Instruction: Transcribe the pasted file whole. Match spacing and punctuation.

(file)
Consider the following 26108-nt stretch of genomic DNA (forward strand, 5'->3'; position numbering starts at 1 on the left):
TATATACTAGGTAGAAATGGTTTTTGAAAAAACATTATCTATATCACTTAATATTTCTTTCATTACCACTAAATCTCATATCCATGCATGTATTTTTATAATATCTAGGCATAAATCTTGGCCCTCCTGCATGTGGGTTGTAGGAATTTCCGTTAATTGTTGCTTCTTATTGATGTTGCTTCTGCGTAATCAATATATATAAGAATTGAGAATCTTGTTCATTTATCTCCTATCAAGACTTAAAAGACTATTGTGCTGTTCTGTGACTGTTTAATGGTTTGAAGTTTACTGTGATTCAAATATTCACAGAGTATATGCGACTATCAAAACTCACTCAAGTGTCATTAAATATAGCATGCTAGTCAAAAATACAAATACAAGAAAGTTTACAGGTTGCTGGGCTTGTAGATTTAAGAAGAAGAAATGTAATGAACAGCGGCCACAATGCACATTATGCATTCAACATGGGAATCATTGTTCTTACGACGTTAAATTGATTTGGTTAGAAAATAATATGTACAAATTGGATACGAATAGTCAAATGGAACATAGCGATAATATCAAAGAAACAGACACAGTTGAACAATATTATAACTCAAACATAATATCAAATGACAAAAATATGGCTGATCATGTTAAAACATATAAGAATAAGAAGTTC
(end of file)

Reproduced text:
Consider the following 26108-nt stretch of genomic DNA (forward strand, 5'->3'; position numbering starts at 1 on the left):
TATATACTAGGTAGAAATGGTTTTTGAAAAAACATTATCTATATCACTTAATATTTCTTTCATTACCACTAAATCTCATATCCATGCATGTATTTTTATAATATCTAGGCATAAATCTTGGCCCTCCTGCATGTGGGTTGTAGGAATTTCCGTTAATTGTTGCTTCTTATTGATGTTGCTTCTGCGTAATCAATATATATAAGAATTGAGAATCTTGTTCATTTATCTCCTATCAAGACTTAAAAGACTATTGTGCTGTTCTGTGACTGTTTAATGGTTTGAAGTTTACTGTGATTCAAATATTCACAGAGTATATGCGACTATCAAAACTCACTCAAGTGTCATTAAATATAGCATGCTAGTCAAAAATACAAATACAAGAAAGTTTACAGGTTGCTGGGCTTGTAGATTTAAGAAGAAGAAATGTAATGAACAGCGGCCACAATGCACATTATGCATTCAACATGGGAATCATTGTTCTTACGACGTTAAATTGATTTGGTTAGAAAATAATATGTACAAATTGGATACGAATAGTCAAATGGAACATAGCGATAATATCAAAGAAACAGACACAGTTGAACAATATTATAACTCAAACATAATATCAAATGACAAAAATATGGCTGATCATGTTAAAACATATAAGAATAAGAAGTTC